To all those who donated time and services and skills (crafty, yoga, zumba, tai-chi, baking, reiki), to the Open Door Church who generously donated the space and also supported the event in several ways, to the experienced students and the curious who came and tried their first ever yoga or tai-chi class or had their first Reiki experience, to the volunteers who managed the money, helped set up, take down, manage the tables or do all of the above, and to everyone who donated an item (or several!) to the sales..... thank you. ♥ Truly. I want to especially thank my wife, Peggy, without whom I would have never even attempted to take something like this on - she is my wrangler and my sanity and my Big Picture Thinker (love you honey!). ♥ Thank you, thank you, thank you.
Please help me show our gratitude by supporting the businesses and organizations who supported our efforts with generous donations and volunteer time:
open door church - A beautiful church, a warm and inviting congregation and a community with a huge heart in Maple Ridge, BC
Fiesta Latina Fitness - Zumba Classes by the bright and energetic Elena Villacis and her team in Maple Ridge, BC
Maple Ridge Florist Ltd - Beautiful floral arrangements, plants, gifts and bath and beauty in Maple Ridge, BC
Brian G. Day, Brijute Tai-Chi - Tai-Chi classes every Tuesday, 7pm in Maple Ridge, BC
Cedar Phoenix - Stunning hand-carved labyrinths, Maple Ridge, BC
Reiki On - Reiki and wellness products, Maple Ridge, BC
Aloha Fresh Soap - Gorgeous handmade soaps, Maple Ridge, BC
Sugaring Change - Port Moody - A natural, skin-friendly hair-removal alternative to traditional waxing (you gotta try it!) in a welcoming body-positive studio in Port Moody, BC
Meridian Farm Market - Maple Ridge - Wonderful local produce, great meat selection, deli, bakery, grocery in Maple Ridge, BC
Heartland Yoga - Heart-centred yoga by Jennifer Kauppila
Seven Hills Yoga - Deliciously stretchy Yin yoga by Jeffrey on Bowen Island, BC
Barkers and Babes Boutique - Pampering goodies for the fun loving fido and fashion loving diva
www.soldridge.arbonne.com - Skincare for women and men and other goodies
In September, I thought I'd had a big breakthrough. And... in a way, I had.
I closed the Body Positivity Yoga studio in July of last year, for a great many reasons. The majority of those reasons were practical, financial, and logical. But, I also wasn't happy. It was hard to pin down exactly why, except that I knew that turning something I loved so much into a business - at least a business I needed to rely on to keep a roof over my family's head - wasn't working. It was pulling my attention away from the things that excited me about teaching Yoga, about helping people discover their self worth and putting it all on numbers and profitability and fighting an uphill battle in a neighbourhood that was really struggling.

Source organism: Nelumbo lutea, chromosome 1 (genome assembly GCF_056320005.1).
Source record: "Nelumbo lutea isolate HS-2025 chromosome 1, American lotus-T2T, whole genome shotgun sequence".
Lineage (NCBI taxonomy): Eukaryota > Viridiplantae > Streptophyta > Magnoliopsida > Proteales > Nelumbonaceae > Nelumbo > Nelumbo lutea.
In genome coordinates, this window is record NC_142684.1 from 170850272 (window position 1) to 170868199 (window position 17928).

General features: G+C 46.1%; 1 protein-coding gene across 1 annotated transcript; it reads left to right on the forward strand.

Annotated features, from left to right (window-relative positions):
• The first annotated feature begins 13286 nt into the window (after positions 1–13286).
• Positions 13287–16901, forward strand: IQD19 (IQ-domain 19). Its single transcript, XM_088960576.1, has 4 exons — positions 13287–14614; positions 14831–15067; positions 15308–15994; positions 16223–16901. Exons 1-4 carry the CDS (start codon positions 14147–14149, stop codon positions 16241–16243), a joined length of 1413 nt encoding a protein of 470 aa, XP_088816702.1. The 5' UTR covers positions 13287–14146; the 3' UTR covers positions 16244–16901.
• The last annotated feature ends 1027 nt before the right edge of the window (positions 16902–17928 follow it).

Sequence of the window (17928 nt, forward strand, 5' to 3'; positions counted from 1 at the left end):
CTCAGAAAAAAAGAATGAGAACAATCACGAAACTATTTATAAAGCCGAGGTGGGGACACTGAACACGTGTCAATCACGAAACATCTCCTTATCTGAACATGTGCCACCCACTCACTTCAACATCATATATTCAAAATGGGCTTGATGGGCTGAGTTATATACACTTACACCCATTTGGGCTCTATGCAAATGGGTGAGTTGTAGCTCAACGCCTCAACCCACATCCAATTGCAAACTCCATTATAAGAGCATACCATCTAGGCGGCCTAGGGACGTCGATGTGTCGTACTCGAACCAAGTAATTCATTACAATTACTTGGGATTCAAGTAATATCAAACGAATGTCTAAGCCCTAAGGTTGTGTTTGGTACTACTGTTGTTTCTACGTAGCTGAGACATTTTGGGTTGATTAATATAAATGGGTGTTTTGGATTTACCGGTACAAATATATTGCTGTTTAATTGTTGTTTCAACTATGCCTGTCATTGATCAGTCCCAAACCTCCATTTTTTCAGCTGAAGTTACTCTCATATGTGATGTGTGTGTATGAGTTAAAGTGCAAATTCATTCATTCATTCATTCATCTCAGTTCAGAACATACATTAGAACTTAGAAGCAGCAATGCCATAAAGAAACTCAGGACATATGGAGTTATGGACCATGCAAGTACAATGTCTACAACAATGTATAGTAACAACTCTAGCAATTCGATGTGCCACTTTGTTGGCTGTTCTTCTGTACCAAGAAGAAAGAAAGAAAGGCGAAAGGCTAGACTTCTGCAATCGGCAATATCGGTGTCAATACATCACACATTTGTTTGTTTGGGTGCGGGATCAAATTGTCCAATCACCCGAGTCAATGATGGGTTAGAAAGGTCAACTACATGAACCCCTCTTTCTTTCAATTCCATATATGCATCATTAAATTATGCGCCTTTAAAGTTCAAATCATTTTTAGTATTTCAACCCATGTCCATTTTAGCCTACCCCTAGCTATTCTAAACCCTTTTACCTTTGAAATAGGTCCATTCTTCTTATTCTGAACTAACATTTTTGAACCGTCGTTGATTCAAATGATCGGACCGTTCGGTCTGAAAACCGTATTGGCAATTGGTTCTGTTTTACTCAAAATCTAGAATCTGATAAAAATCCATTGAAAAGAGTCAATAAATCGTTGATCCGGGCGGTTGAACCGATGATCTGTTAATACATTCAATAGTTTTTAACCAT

And, as I talked about in my last post, after I closed the doors, I also stuck my head in the sand. I hid. And, if I'm being honest, I'm still hiding. But why?
There were some things I knew deep in my heart as I closed the studio and haven't lost sight of since. I didn't regret opening the studio. Not at all. It was the big adventure. It was also the big "what if" that I may have held onto forever had I never tried. The part of owning the studio that I loved was the ways I got to help people. I love teaching. I started to feel that love slip when I was teaching too much near the end, yes. But the satisfaction of seeing a student TRY a pose they never thought they would never ebbed. The joy I felt when someone did something they didn't know their body could do never abated. I never lost the feeling of satisfaction when I could sense people's bodies and minds and spirits ACTUALLY resting in Savasana.
When I closed the studio, I kept telling people who would ask, myself, and students I ran into at the grocery store of all my plans.
But they weren't plans at all. They were the things I thought I should say and do. They felt false. "I'm going to start teaching again soon, I just don't know where!" and "I am going to open the virtual studio, I just need to get to work on it!". But was I saying that because it's what I really wanted or because it's what I thought others wanted of me?
By September, I knew I had been hiding, avoiding... not sure where to go next or what I was supposed to be doing. I knew I'd been avoiding the very topic of teaching again. My personal yoga practice had essentially disappeared. The only class I've taught since I closed the doors of the studio is the class I've taught since the very beginning - the class I teach to my Bears.
I thought I hit some big realizations in September when I made my last post. I felt... re energized... sure I wanted to continue in some fashion, even if I didn't know what that was. That is still true.
But then I dove back into hiding full force all over again.